Dying 'peacefully' . . . | The Daily Star
12:00 AM, September 10, 2011 / LAST MODIFIED: 12:00 AM, September 10, 2011


Dying 'peacefully' . . .

I always wondered what it meant when death announcements in newspapers used the phrase “someone has died peacefully.” How does one die “peacefully”? When we were young, the Italian poet Dante whispered into our ears, “Death, always cruel / Pity's foe in chief / Mother who brought forth grief / Merciless judgment and without appeal!” How could one have peace with such a cruel adversary? Yet, when my mother, Suraiya Begum died on the first day of August, I found no other way to describe it. She died “peacefully” --- and that is what our relatives were telling everyone.
She had dinner that night, said her prayers and complained about feeling unwell, experiencing a somewhat different discomfort than her usual ones. My eldest sister offered to sleep with her and she declined by saying that “you will not able to sleep, if you are with me.” The night passed without any event noticed by others. My sister got up in the morning and found our mother asleep in her bed. She touched her gently to wake her up for early morning prayers and breakfast. Her body was still warm, but she was no more! When we arrived there she was still sleeping, as if she would wake up if we called her and we did. But she did not respond.
She was an ordinary woman. She had not completed her schooling. With age, she had developed typical chronic diseases --- asthma, hypertension, rheumatism --- but was beautiful even at the time of her death. She was about eighty when she passed on to the other world. One cannot be exact as birth records were unknown in those days in a village in the remote island of Sandwip, where she was born. She came to life in a relatively well off family that became poorer due to a devouring of her ancestral property by the mighty Meghna river.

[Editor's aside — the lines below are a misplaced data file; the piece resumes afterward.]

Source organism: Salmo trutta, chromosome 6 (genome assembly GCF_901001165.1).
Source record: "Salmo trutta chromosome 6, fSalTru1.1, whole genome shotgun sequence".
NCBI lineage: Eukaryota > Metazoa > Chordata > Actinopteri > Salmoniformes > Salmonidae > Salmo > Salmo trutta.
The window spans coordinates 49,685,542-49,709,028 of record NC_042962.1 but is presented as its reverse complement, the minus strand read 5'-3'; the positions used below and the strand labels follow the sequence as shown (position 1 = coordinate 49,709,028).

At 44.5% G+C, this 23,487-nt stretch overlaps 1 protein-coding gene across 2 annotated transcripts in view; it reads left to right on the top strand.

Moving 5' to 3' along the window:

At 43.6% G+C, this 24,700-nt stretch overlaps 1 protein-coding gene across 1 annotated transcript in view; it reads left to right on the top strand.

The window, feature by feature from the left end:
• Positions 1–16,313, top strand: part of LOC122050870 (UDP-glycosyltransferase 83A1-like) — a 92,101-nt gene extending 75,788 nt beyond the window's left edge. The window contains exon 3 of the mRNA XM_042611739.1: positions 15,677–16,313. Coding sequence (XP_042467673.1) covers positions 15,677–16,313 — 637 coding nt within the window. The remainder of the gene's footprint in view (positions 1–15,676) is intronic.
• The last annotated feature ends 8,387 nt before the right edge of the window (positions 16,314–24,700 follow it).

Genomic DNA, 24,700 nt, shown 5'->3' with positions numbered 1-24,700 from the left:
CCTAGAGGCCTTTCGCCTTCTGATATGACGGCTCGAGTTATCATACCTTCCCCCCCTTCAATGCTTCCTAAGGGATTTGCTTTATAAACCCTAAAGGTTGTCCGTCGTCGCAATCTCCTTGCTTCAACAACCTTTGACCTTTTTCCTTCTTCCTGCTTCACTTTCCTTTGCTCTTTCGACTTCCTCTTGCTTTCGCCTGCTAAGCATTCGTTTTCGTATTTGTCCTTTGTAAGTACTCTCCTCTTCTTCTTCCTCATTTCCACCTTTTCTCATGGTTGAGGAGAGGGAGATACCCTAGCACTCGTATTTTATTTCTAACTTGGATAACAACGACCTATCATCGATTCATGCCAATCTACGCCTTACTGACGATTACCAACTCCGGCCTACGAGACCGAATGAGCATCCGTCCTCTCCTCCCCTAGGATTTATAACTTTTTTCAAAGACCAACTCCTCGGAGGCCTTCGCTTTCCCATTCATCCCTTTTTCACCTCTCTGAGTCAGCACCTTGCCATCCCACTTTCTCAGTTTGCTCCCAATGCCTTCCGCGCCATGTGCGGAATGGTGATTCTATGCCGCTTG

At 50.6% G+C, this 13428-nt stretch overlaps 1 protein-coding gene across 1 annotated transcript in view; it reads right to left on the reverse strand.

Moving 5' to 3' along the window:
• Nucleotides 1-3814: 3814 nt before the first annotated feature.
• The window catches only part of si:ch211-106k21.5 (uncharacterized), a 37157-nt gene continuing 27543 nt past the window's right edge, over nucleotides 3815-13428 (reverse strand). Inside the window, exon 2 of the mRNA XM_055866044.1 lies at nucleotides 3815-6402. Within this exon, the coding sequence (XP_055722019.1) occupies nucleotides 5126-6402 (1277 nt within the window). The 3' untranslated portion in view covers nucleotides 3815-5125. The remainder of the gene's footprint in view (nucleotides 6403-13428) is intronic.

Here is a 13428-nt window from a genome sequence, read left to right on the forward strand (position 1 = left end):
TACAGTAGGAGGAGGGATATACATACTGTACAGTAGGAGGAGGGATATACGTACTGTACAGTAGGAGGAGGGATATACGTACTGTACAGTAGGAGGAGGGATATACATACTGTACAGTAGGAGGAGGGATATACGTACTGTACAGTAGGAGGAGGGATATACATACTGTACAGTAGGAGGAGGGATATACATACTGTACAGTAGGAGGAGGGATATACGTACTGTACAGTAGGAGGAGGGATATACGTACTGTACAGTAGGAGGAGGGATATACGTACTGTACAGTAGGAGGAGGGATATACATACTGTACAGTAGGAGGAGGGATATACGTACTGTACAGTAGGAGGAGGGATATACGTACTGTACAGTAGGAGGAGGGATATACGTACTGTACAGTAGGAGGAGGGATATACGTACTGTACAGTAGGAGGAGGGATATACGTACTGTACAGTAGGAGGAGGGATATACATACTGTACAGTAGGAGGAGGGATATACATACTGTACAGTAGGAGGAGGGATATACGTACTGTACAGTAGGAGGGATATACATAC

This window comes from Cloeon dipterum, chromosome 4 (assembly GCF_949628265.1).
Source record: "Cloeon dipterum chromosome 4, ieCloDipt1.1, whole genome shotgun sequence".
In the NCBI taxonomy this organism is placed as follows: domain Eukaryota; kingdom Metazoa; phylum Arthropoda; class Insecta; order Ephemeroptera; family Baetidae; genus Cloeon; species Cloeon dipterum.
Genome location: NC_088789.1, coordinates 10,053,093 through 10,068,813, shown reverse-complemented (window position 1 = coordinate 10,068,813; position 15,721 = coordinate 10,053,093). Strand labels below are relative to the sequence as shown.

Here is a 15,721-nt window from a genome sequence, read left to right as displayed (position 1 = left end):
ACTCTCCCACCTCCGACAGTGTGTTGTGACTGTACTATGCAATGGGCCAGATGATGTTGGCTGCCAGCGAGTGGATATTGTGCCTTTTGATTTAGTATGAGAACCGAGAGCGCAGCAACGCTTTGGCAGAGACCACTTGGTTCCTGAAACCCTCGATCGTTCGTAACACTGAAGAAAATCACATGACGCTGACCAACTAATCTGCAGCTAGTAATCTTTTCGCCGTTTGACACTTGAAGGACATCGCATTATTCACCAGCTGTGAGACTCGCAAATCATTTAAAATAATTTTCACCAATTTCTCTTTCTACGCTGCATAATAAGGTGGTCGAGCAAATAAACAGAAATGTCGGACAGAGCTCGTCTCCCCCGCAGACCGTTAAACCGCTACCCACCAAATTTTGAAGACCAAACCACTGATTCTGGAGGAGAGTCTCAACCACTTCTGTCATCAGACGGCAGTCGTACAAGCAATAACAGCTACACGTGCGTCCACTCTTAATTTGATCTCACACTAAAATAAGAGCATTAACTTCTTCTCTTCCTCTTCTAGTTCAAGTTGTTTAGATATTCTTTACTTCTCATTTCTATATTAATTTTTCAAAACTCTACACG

Her life can be divided into four distinct phases. Her pre-marriage life was a life of relative abundance but with little emphasis on education. She then married my father and struggled to raise seven children as the spouse of a college teacher, at a time when private tuition was unknown. The third phase of her life was devoted to taking care of an ailing husband. In the final phase, she herself became sick but during this period her struggle bore fruit as her children became accomplished professionals, from doctors and engineers to high civil and military officials. She lived to see her grandchildren grow up, get married, and even got to play with her great granddaughter!
As a wife of a college teacher and mother of seven children she had to live a modest life of sacrifice for her children. How modest? A couple of examples would suffice. A chicken can be divided into four leg and four breast pieces, a maximum of eight pieces of meat. Her husband plus seven children would have eight pieces of meat. So, she would have whatever bones were left, sharing with the domestic help. This became a habit for her. Later, in better days, when her children were grown up and offered her a good piece of chicken in their houses, she would exchange it for bones in the bowl --- that she was forced to develop a liking for.